20031207, 13:00  #1 
Nov 2002
2·37 Posts 
FFTSize
How can i calculate the FFT size which i have to use for the different exponents???
andi314 
20031208, 00:09  #2 
∂^{2}ω=0
Sep 2002
República de California
26551_{8} Posts 

20031208, 14:35  #3 
Aug 2002
London, UK
5B_{16} Posts 
On a somewhat related note, has anybody produced a table of RAM used by Prime95 during a LL test vs. FFT size?

20031208, 20:22  #4 
∂^{2}ω=0
Sep 2002
República de California
3×5^{3}×31 Posts 
Not sure exactly what auxiliary arrays (besides the main residue array) Prime95 allocates, but for a lengthN FFT (taht is, N real elements) a typical number would be N*8 bytes, plus an additional 1050% of that for the auxiliarydata arrays.
Last fiddled with by ewmayer on 20031208 at 20:23 
20031209, 03:25  #5  
Apr 2003
California
2^{2}·23 Posts 
Re: FFTSize
Quote:


20031209, 15:34  #6  
∂^{2}ω=0
Sep 2002
República de California
3×5^{3}×31 Posts 
Re: Re: FFTSize
Quote:


20031209, 17:57  #7 
Feb 2003
163 Posts 
I think a table with FFT sizes for smaller exponents would be also helpful for people doing ECM factoring on those numbers, just to estimate the minimum of RAM needed. Usually the RAM spent for ECM should be at least 192 times the FFT size (see prime95 help).
In which way the RAM required for P1 also depends on the FFT size ? I mean especiallly for higher B1/2 values. 
20031210, 16:42  #8  
∂^{2}ω=0
Sep 2002
República de California
3×5^{3}×31 Posts 
Quote:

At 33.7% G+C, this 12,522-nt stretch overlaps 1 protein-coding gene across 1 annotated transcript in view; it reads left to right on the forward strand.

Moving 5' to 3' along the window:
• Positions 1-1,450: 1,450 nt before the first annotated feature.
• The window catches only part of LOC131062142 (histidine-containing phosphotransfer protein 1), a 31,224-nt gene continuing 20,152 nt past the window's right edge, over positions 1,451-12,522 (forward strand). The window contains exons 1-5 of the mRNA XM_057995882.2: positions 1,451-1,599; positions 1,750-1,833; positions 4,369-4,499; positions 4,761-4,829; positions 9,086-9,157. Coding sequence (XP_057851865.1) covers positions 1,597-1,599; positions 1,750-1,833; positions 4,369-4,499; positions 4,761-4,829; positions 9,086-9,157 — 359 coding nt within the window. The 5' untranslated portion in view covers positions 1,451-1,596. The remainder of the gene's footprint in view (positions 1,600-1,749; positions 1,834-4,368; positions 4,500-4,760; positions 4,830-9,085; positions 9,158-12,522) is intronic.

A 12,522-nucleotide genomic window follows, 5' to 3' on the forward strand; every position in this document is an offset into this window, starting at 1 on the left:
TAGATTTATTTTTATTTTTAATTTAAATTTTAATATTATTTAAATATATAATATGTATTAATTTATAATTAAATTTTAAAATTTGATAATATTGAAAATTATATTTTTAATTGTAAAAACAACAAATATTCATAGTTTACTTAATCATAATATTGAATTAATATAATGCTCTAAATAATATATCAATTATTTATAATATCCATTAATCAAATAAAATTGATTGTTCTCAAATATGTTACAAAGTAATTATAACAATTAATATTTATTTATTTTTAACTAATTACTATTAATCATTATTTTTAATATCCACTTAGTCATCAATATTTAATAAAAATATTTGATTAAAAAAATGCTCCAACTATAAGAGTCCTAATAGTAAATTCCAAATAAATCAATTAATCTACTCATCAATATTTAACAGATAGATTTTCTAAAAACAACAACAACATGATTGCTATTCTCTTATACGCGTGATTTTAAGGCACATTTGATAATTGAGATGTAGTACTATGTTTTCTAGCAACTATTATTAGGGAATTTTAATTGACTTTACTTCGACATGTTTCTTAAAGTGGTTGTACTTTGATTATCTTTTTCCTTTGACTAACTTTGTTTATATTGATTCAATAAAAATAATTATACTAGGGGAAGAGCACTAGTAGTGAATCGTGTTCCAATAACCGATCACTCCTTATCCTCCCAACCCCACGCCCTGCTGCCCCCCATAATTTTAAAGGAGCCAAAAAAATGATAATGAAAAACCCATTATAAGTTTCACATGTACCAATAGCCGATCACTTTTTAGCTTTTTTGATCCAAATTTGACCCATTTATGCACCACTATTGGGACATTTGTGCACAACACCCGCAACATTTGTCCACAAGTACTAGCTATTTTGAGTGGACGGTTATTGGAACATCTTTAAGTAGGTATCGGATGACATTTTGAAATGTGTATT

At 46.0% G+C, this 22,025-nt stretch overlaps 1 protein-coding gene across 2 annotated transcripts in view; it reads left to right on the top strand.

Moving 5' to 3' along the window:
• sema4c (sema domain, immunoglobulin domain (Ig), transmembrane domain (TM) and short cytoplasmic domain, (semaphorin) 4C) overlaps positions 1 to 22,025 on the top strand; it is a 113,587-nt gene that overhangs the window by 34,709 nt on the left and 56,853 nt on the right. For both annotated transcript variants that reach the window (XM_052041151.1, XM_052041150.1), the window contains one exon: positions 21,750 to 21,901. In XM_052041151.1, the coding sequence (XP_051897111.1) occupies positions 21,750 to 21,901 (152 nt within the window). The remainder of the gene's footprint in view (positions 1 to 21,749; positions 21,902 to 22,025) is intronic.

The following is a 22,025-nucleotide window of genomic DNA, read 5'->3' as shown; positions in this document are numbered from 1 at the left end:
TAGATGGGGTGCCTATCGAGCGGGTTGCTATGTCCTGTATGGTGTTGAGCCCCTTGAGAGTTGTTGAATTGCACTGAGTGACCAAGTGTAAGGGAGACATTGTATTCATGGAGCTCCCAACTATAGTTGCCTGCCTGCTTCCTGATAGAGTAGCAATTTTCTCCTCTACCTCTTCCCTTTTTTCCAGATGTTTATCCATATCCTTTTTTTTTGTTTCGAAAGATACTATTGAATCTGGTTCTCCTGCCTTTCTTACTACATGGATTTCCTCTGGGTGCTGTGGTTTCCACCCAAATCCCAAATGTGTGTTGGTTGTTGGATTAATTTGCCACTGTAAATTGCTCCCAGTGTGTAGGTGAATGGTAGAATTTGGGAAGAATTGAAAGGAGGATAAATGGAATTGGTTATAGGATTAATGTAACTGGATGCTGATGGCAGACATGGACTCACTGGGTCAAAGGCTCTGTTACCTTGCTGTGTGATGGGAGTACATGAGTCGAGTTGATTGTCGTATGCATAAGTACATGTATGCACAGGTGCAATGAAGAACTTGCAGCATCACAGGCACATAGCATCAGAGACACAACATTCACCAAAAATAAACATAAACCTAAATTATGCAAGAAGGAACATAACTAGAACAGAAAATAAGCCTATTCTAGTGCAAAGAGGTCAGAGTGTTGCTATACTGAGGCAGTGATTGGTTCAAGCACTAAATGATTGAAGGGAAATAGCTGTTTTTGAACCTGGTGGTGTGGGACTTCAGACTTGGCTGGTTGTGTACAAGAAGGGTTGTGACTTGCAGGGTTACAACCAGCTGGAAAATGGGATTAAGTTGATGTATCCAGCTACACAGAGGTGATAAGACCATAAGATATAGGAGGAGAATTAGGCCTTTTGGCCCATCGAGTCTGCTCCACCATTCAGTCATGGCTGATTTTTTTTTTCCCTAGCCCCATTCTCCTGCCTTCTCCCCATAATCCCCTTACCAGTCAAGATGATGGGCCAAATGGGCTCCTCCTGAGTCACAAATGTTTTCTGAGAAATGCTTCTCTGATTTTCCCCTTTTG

Both p1 and ECM are similar in terms of their stage2 memory usage vs. efficiency trends (though I believe stage 2 ECM to a given bound needs appreciably more memory than stage 2 p1 to the same bound), so I'll use p1 to explain it: in stage 2 of p1 you need to power the stage 1 residue (call it R) to the product of the various stage 2 primes, and to do so efficiently you need to calculate R raised to various even powers corresponding to the various gaps between the stage 2 primes. Ideally you'd simply precalculate R raised to all the prime gaps <= B2 and store those in memory, but for B2 large the gaps can be so large as to make this practically impossible. However, since the larger gaps occur quite rarely, it costs very little to multiply together a few smaller prestored powers to cover the larger gaps when they are encountered. For CPUefficiency reasons we want all our precomputed powers to fit into RAM, but we also want there to be enough of these so we can cover nearly all the prime gaps that actually occur using the stored powers, i.e. without needing extra multiplies. Practically speaking, a few dozen precomputed powers suffices to cover all but a very small percentage of the gaps, and beyond that you get diminishing returns. In other words, there's a big difference in running p1 stage 2 on a ~20Msized exponent using just 64MB RAM (which would only allow the active stage 2 residue and 7 precomputed powers (R^2,4,6,8,10,12,14) to be stored (and there are many prime gaps > 14, so we'd be doing a lot of extra muls, e.g. R^2*R^14 to get R^16) and doing stage 2 using 256 MB of RAM, which would allow ~32 precomputed powers, i.e. R^2 through R^64. There will only be a few % added speedup in going from 256MB to 512MB, and even less in going from 512 to 1024.